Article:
Apple Pay, Samsung Pay, and Tokenization: How to Stay Safe with the Wallet of the Future

Left your wallet at home? No worries; you can still pay for those purchases! Just use your phone.

Apple Pay, Samsung Pay and other mobile wallets are revolutionizing the checkout experience by blending two developments in payment infrastructure to save you time: near-field communication (NFC) and token encryption.

Approximately one-third of all payment terminals nationwide have been updated to accept Apple Pay. However, it only works on phones equipped with the necessary NFC equipment. If you already have an iPhone 6 or a newer iPhone, though, all you need is the preinstalled Passport app. There are simple, on-screen instructions for adding a debit or credit card. You can even add your UCCU card!

Samsung Pay is structured similarly, but only works on select Samsung Android devices. However, Samsung has incorporated magnetic secure transmission (MST) technology as well. Hold a phone against a payment terminal and it will emit a signal that simulates the magnetic strip on a debit or credit card.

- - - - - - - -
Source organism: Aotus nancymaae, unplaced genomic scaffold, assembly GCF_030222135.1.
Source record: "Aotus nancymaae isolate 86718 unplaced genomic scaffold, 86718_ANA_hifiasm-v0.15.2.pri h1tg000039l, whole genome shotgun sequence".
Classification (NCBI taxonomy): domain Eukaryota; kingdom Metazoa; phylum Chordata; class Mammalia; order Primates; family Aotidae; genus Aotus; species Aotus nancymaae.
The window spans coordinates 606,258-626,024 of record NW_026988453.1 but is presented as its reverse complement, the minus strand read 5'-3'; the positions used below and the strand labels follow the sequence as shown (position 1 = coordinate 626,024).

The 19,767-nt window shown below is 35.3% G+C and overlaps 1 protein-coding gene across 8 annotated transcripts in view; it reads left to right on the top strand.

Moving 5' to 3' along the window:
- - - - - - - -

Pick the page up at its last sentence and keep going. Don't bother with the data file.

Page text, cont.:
In terms of convenience, this means you can use Samsung Pay on almost any payment terminal in the country. The only situation where Samsung Pay won’t work is when you need to insert your card into a slot, such as at a gas station. Otherwise, though, you’re free to use this payment method even if the merchant hasn’t updated their equipment.

Both payment methods use a process called “tokenization” for maximum security. In the simplest terms, tokenization is the use of a non-secure piece of data to stand in for a secure one. It’s like arcade tokens. The secure data is the quarter, which you exchange at a machine for a token. That token then tells the arcade machines you have a quarter (or credit) to play. The game machine never sees the actual quarter, but accepts the token that stands in its place.